· How long have you been using VB?
Since about 1992, I believe, though I recall playing with something even earlier.
· What industry do you work in?
My company provides highly integrated operational risk management software for enterprises ranging from oil & gas, to manufacturing, to soft services.
· How big is your development team?
It varies depending on the build cycle, since I tend to hire cowboys when needed.
· What kind of apps do you most commonly build?
Lately, both Windows client applications and web applications. Our primary product is an ASP.NET one, which has been technically on the cloud since before the industry referred to it by that term.
· What’s the most interesting app you’ve ever built?
A dynamic organisational flow-charting application, oddly enough, which had to scale to embrace the entire personnel hierarchy and cross-hierarchy of three government ministries in Onatrio, Canada. It worked great, but they never actually bothered to deploy it. The code is still elegant.
· Please tell us about an app that you’re working on at the moment.
The application is a highly integrated Risk Management product for enterprise deployment, founded on some patent-pending risk management principles and theories developed over the last 8 years. It is sold mostly to oilfield producers right now, but has a broad following in a scattering of other industries where operational risk management is key to maintaining contracts.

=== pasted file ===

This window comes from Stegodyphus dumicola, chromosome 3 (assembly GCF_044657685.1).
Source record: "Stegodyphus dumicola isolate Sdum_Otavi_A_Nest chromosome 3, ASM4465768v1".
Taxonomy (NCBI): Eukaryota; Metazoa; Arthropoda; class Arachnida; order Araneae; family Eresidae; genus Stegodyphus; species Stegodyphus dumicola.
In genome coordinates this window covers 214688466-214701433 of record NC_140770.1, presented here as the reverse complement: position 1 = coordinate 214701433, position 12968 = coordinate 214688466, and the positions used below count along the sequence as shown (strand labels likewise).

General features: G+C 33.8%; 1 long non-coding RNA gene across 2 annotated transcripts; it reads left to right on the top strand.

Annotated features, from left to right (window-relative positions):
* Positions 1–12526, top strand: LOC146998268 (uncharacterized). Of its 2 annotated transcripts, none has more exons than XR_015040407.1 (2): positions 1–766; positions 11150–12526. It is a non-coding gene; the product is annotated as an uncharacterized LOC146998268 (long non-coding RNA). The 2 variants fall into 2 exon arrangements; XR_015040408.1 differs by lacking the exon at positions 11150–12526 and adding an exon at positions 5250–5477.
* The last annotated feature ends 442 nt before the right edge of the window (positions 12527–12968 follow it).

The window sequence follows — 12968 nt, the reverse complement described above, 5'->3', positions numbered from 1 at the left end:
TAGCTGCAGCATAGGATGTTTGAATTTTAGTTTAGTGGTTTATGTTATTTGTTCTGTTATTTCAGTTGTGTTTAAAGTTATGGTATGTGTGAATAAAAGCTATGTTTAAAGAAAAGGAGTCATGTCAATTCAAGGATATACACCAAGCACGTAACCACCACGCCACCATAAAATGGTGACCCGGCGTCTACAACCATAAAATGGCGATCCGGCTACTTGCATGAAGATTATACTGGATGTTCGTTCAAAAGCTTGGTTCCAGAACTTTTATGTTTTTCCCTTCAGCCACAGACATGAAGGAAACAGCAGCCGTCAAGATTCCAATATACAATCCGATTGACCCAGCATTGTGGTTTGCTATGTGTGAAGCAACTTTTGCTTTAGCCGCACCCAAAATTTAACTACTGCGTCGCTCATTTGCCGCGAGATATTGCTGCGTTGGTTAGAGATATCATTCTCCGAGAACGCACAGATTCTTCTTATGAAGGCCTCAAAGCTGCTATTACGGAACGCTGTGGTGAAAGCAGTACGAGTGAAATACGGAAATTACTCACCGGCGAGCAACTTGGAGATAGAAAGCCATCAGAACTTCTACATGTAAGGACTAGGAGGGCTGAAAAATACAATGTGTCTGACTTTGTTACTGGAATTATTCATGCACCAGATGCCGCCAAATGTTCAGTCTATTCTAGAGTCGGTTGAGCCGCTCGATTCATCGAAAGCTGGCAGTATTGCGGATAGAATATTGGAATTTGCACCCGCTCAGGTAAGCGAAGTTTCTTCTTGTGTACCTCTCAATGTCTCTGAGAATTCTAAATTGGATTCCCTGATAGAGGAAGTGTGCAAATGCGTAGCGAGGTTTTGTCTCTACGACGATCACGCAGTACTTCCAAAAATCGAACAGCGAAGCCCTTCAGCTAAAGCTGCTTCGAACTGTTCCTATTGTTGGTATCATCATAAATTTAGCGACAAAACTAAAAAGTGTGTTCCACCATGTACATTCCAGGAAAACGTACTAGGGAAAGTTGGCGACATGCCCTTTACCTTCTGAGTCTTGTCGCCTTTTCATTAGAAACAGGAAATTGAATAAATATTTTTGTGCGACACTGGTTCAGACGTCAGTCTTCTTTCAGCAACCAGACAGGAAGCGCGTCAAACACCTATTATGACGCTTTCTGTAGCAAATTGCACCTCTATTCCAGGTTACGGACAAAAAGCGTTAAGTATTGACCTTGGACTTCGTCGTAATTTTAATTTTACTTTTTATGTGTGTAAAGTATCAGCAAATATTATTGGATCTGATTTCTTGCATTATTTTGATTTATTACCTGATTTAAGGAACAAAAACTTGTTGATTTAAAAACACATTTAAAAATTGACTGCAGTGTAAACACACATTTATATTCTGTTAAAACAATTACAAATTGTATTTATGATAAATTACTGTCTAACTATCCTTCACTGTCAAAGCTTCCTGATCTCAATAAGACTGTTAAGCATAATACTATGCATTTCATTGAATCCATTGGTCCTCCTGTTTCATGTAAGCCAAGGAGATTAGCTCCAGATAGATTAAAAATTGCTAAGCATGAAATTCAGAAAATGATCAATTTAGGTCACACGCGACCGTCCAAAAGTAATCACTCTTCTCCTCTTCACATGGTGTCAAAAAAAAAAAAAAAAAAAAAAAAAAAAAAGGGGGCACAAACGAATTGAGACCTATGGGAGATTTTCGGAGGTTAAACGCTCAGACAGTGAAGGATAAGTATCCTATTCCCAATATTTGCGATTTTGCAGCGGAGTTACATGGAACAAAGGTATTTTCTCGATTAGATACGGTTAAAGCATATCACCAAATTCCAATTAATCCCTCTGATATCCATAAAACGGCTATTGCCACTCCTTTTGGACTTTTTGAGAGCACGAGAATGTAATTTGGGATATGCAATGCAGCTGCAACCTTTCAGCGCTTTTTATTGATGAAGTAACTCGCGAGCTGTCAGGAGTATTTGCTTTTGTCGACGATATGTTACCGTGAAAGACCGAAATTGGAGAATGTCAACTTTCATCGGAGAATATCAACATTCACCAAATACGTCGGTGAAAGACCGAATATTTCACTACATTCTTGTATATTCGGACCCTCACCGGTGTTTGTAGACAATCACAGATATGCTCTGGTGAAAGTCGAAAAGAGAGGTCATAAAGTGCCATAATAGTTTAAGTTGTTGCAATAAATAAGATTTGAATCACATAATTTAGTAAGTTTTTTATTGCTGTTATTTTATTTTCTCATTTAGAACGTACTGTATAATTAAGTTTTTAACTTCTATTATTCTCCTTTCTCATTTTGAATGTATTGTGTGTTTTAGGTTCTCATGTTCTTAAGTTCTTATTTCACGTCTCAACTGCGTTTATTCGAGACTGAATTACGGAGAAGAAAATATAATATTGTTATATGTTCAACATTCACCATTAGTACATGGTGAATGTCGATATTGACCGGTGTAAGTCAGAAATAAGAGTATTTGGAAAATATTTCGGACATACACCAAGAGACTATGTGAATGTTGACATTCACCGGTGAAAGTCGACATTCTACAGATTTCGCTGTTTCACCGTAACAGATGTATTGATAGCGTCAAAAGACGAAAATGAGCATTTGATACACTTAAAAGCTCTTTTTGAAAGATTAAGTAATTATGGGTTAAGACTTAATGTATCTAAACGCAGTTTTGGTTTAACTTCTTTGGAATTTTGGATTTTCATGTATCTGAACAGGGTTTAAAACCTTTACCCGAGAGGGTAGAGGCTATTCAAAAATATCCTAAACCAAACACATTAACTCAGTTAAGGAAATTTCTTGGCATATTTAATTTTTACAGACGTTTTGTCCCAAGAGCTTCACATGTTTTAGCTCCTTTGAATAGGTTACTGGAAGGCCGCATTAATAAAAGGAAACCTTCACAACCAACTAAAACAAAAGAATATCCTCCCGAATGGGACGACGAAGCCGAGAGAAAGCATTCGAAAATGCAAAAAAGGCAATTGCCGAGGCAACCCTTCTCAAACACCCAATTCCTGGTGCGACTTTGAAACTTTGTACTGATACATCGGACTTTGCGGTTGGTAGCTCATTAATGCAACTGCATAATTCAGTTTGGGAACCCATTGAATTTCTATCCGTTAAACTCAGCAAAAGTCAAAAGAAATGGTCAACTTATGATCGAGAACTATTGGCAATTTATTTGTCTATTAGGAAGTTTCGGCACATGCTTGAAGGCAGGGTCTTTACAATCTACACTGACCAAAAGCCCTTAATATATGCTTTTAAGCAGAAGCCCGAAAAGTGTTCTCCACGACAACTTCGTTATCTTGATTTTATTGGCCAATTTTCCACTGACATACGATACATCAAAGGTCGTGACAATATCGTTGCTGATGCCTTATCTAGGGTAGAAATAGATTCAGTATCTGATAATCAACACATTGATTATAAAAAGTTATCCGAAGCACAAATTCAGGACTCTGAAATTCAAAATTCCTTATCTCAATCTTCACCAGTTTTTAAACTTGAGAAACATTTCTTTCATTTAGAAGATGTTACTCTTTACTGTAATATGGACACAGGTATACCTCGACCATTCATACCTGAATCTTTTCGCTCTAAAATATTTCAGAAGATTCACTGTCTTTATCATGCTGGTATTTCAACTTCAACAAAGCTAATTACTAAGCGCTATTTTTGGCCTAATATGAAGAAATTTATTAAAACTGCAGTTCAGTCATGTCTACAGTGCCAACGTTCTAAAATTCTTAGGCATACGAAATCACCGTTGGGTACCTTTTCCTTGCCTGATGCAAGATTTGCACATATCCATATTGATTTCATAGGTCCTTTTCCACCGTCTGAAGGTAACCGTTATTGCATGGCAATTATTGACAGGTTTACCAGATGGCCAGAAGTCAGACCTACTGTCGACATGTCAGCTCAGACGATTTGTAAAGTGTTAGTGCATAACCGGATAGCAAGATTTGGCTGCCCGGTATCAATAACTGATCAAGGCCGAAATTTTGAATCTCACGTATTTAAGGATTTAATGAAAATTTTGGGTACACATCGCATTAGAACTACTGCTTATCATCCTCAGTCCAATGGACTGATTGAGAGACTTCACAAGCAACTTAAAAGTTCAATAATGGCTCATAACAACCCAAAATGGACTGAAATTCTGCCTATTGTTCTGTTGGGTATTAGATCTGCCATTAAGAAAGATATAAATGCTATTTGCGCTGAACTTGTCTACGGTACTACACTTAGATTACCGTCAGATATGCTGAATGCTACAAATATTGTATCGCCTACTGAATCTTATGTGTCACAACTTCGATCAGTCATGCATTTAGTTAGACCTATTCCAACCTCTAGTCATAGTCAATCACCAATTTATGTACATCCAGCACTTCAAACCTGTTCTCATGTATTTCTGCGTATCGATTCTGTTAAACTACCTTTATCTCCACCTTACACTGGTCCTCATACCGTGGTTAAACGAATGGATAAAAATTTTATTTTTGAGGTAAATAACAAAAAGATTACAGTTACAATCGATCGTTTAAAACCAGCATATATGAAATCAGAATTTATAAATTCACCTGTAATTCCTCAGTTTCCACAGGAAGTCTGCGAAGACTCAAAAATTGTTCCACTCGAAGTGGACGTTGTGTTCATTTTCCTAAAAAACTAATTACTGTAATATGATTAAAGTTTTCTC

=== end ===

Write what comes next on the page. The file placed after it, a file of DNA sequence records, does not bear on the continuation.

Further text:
· What other technologies do you most commonly use?
Everything .NET offers has been used at least a few times in our array of technologies, but I lately find myself spending many hours wandering through the guts of ASP.NET interfaces.
· What are some of your favorite VB features?
I hesitate to admit I like the syntax and constructs. I code in C#, C++, PHP, and a few other dribbles, and I always find the form of VB.NET more appealing. Is enjoying the simplicity a goo dthing?
· What do you like most about VB as a programming language?
VB remains a language that gets the job done in an efficient way. C# is elegant, C++ is powerful, but for industrial strength simplicity — VB.NET all the way.
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